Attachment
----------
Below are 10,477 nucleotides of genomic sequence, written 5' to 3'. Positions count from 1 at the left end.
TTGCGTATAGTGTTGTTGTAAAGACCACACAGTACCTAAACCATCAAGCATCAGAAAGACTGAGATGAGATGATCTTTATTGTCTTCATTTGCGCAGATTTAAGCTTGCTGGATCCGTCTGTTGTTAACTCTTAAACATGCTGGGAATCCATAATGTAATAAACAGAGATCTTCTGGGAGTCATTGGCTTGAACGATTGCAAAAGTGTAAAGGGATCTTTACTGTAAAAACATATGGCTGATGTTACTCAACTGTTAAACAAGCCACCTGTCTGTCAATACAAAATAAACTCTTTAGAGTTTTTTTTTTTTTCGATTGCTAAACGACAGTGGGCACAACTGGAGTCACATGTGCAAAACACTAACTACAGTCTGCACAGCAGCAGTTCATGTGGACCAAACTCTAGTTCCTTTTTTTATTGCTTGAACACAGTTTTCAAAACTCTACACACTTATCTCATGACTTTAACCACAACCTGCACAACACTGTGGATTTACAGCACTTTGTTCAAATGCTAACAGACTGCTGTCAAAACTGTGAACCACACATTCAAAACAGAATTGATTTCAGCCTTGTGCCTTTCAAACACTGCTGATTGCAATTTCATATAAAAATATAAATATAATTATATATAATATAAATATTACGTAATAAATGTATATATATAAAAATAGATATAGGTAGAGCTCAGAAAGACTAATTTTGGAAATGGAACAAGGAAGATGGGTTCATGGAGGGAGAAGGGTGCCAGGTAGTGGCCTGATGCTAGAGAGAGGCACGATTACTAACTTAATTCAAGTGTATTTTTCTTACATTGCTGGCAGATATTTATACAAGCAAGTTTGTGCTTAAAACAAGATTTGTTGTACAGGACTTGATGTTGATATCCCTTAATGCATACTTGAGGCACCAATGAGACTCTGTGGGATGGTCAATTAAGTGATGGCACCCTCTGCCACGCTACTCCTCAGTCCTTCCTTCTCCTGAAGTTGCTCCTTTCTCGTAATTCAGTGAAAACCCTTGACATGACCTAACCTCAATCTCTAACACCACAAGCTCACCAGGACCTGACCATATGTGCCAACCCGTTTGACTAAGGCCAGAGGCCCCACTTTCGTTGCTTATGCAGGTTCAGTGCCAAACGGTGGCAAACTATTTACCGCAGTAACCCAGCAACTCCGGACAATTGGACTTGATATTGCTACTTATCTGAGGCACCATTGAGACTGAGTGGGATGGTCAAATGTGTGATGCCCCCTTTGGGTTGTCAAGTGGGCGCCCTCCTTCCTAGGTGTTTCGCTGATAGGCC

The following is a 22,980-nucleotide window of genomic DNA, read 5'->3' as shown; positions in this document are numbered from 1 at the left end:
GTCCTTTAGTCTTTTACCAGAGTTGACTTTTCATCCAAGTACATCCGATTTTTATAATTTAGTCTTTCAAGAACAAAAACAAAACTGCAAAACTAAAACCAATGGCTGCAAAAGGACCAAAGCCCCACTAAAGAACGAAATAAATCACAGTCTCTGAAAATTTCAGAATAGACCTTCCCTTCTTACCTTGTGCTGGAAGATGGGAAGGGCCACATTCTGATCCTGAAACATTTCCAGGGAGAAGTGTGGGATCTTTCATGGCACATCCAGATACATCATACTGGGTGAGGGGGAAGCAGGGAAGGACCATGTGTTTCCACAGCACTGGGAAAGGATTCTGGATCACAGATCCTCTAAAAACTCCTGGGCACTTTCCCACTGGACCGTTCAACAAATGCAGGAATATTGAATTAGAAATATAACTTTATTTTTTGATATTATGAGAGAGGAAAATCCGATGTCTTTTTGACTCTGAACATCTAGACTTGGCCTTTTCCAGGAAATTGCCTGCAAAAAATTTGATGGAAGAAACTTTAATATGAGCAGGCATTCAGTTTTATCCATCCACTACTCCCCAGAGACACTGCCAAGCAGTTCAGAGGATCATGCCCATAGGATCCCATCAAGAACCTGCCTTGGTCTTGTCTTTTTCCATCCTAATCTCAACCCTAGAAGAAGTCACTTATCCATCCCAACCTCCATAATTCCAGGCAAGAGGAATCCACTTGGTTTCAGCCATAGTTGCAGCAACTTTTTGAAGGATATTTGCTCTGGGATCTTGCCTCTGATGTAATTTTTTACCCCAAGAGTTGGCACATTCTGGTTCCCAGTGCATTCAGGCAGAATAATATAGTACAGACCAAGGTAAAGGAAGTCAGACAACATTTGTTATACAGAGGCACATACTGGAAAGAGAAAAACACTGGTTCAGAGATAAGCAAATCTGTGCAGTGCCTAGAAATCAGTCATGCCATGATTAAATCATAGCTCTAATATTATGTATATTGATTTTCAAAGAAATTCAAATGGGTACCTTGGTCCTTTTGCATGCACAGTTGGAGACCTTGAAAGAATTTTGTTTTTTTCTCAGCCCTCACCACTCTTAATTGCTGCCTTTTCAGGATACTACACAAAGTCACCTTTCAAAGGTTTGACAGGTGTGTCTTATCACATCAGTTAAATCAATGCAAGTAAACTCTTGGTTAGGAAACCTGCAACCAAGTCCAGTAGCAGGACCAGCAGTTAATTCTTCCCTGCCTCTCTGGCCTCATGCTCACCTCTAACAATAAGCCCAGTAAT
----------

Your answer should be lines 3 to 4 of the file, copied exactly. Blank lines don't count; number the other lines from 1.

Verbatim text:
The following is a 22,980-nucleotide window of genomic DNA, read 5'->3' as shown; positions in this document are numbered from 1 at the left end:
GTCCTTTAGTCTTTTACCAGAGTTGACTTTTCATCCAAGTACATCCGATTTTTATAATTTAGTCTTTCAAGAACAAAAACAAAACTGCAAAACTAAAACCAATGGCTGCAAAAGGACCAAAGCCCCACTAAAGAACGAAATAAATCACAGTCTCTGAAAATTTCAGAATAGACCTTCCCTTCTTACCTTGTGCTGGAAGATGGGAAGGGCCACATTCTGATCCTGAAACATTTCCAGGGAGAAGTGTGGGATCTTTCATGGCACATCCAGATACATCATACTGGGTGAGGGGGAAGCAGGGAAGGACCATGTGTTTCCACAGCACTGGGAAAGGATTCTGGATCACAGATCCTCTAAAAACTCCTGGGCACTTTCCCACTGGACCGTTCAACAAATGCAGGAATATTGAATTAGAAATATAACTTTATTTTTTGATATTATGAGAGAGGAAAATCCGATGTCTTTTTGACTCTGAACATCTAGACTTGGCCTTTTCCAGGAAATTGCCTGCAAAAAATTTGATGGAAGAAACTTTAATATGAGCAGGCATTCAGTTTTATCCATCCACTACTCCCCAGAGACACTGCCAAGCAGTTCAGAGGATCATGCCCATAGGATCCCATCAAGAACCTGCCTTGGTCTTGTCTTTTTCCATCCTAATCTCAACCCTAGAAGAAGTCACTTATCCATCCCAACCTCCATAATTCCAGGCAAGAGGAATCCACTTGGTTTCAGCCATAGTTGCAGCAACTTTTTGAAGGATATTTGCTCTGGGATCTTGCCTCTGATGTAATTTTTTACCCCAAGAGTTGGCACATTCTGGTTCCCAGTGCATTCAGGCAGAATAATATAGTACAGACCAAGGTAAAGGAAGTCAGACAACATTTGTTATACAGAGGCACATACTGGAAAGAGAAAAACACTGGTTCAGAGATAAGCAAATCTGTGCAGTGCCTAGAAATCAGTCATGCCATGATTAAATCATAGCTCTAATATTATGTATATTGATTTTCAAAGAAATTCAAATGGGTACCTTGGTCCTTTTGCATGCACAGTTGGAGACCTTGAAAGAATTTTGTTTTTTTCTCAGCCCTCACCACTCTTAATTGCTGCCTTTTCAGGATACTACACAAAGTCACCTTTCAAAGGTTTGACAGGTGTGTCTTATCACATCAGTTAAATCAATGCAAGTAAACTCTTGGTTAGGAAACCTGCAACCAAGTCCAGTAGCAGGACCAGCAGTTAATTCTTCCCTGCCTCTCTGGCCTCATGCTCACCTCTAACAATAAGCCCAGTAAT